The purpose of the September 9th discussion entitled "A Roundtable Discussion on State Experiences Regarding Crowd Out and Children's Health Insurance" was to: (1) discuss concerns of states that have been considering and addressing the issues of real and/or potential substitution effects in their efforts to expand health insurance for children; (2) consider the implications of research in the context of such state experiences; and (3) examine and explore these state experiences in order to identify issues and implications for future changes under Title XXI of the Social Security Act.
The following set of questions represents the issues discussed on September 9th. These questions were designed to address the complexity of the issues including those factors that might mediate substitution. The questions were divided into the following four categories:
- Defining Substitution
· What are the real program concerns regarding substitution?
· What are the political concerns?
· What is the real problem? (e.g.,, "crowd out," "push out," or "opt out")
- Financing and Market Issues
· Is the problem grounded in the concern that programs will not be able to pay for all of the children who have decided to enroll?
· Is the concern that employer-based coverage is going to erode in the market as other state options are becoming available to the public?
· Is there really a different problem between employer-sponsored insurance and individual coverage?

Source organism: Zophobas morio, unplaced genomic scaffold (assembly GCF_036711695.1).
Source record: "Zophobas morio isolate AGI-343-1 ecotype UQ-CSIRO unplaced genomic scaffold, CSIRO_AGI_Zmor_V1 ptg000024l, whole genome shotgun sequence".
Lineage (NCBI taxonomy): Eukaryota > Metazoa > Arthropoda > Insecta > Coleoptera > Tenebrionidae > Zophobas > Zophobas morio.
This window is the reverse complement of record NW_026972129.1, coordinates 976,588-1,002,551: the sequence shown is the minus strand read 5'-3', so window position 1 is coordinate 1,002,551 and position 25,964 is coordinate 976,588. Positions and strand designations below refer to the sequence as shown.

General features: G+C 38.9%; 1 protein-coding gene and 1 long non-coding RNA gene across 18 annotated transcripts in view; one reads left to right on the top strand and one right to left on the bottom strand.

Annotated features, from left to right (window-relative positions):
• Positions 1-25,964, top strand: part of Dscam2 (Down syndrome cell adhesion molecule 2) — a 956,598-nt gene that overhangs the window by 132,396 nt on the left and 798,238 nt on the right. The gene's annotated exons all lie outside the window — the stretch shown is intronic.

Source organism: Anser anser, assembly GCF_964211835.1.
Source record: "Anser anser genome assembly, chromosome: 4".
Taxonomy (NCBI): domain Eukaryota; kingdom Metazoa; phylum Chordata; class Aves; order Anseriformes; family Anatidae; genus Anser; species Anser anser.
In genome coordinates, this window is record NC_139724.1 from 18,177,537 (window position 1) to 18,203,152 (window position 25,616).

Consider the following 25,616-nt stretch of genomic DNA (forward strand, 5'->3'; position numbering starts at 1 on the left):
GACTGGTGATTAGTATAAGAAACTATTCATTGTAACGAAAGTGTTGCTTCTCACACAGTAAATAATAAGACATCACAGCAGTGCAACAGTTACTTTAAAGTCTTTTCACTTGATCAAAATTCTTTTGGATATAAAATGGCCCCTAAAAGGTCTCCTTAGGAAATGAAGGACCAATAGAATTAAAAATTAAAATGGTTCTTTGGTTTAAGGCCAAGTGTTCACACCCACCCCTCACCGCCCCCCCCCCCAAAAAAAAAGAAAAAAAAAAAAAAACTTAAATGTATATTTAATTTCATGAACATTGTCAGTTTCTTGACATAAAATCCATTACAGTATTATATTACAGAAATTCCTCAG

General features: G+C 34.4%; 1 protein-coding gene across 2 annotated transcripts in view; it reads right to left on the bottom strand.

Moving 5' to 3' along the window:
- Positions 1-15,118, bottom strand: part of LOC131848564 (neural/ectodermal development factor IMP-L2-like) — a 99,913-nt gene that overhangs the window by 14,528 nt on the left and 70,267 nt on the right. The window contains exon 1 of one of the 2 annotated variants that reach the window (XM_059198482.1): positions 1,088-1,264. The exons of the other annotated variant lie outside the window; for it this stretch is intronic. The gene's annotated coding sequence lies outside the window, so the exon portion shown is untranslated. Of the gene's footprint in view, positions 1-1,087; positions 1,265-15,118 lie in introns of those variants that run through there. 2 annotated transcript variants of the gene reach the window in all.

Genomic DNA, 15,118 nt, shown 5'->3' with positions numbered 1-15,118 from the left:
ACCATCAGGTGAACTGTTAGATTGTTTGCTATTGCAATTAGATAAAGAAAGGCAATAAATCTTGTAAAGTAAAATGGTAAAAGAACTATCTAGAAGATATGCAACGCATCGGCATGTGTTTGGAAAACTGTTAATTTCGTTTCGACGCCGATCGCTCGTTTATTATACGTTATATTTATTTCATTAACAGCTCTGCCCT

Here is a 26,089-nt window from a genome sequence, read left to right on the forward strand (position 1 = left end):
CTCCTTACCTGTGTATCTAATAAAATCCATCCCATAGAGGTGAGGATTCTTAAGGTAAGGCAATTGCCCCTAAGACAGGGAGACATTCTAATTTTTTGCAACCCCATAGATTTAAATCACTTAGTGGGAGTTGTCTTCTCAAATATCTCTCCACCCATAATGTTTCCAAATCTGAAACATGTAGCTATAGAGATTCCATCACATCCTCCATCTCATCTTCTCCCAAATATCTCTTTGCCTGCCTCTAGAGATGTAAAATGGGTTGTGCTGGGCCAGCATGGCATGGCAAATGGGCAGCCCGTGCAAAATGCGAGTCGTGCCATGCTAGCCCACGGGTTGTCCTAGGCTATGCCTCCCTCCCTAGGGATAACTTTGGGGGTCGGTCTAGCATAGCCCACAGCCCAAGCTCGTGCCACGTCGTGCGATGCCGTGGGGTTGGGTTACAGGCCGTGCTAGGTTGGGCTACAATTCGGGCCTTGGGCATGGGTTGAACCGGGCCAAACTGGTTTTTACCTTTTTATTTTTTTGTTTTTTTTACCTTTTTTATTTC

- Determining Demographics
· Will programs have the ability to assist children already enrolled in private insurance programs in such a way that it does not replace existing coverage?
· Is substitution really occurring among individuals who have appropriate access to employer-sponsored coverage? (e.g., individuals who have access to affordable family coverage)
- Considering Other Concerns
Will this be viewed as a transition program or as a permanent replacement of insurance for eligible children?
The information collected through initial interviews and the September 9th roundtable discussion are the basis for this qualitative analysis which focuses on accurately reporting both state experiences with substitution and presenting additional issues that will need further exploration. This analysis identifies issues states are facing as they plan and implement programs to cover uninsured children at higher income levels. Moreover, this study points out the lack of data surrounding substitution, which limits state and federal officials' ability to evaluate possible solutions. Researchers and federal representatives participating in the roundtable discussion provided the context in which these concerns might be addressed (e.g., the collection of appropriate data, enrollment processes, and market-based issues, etc.).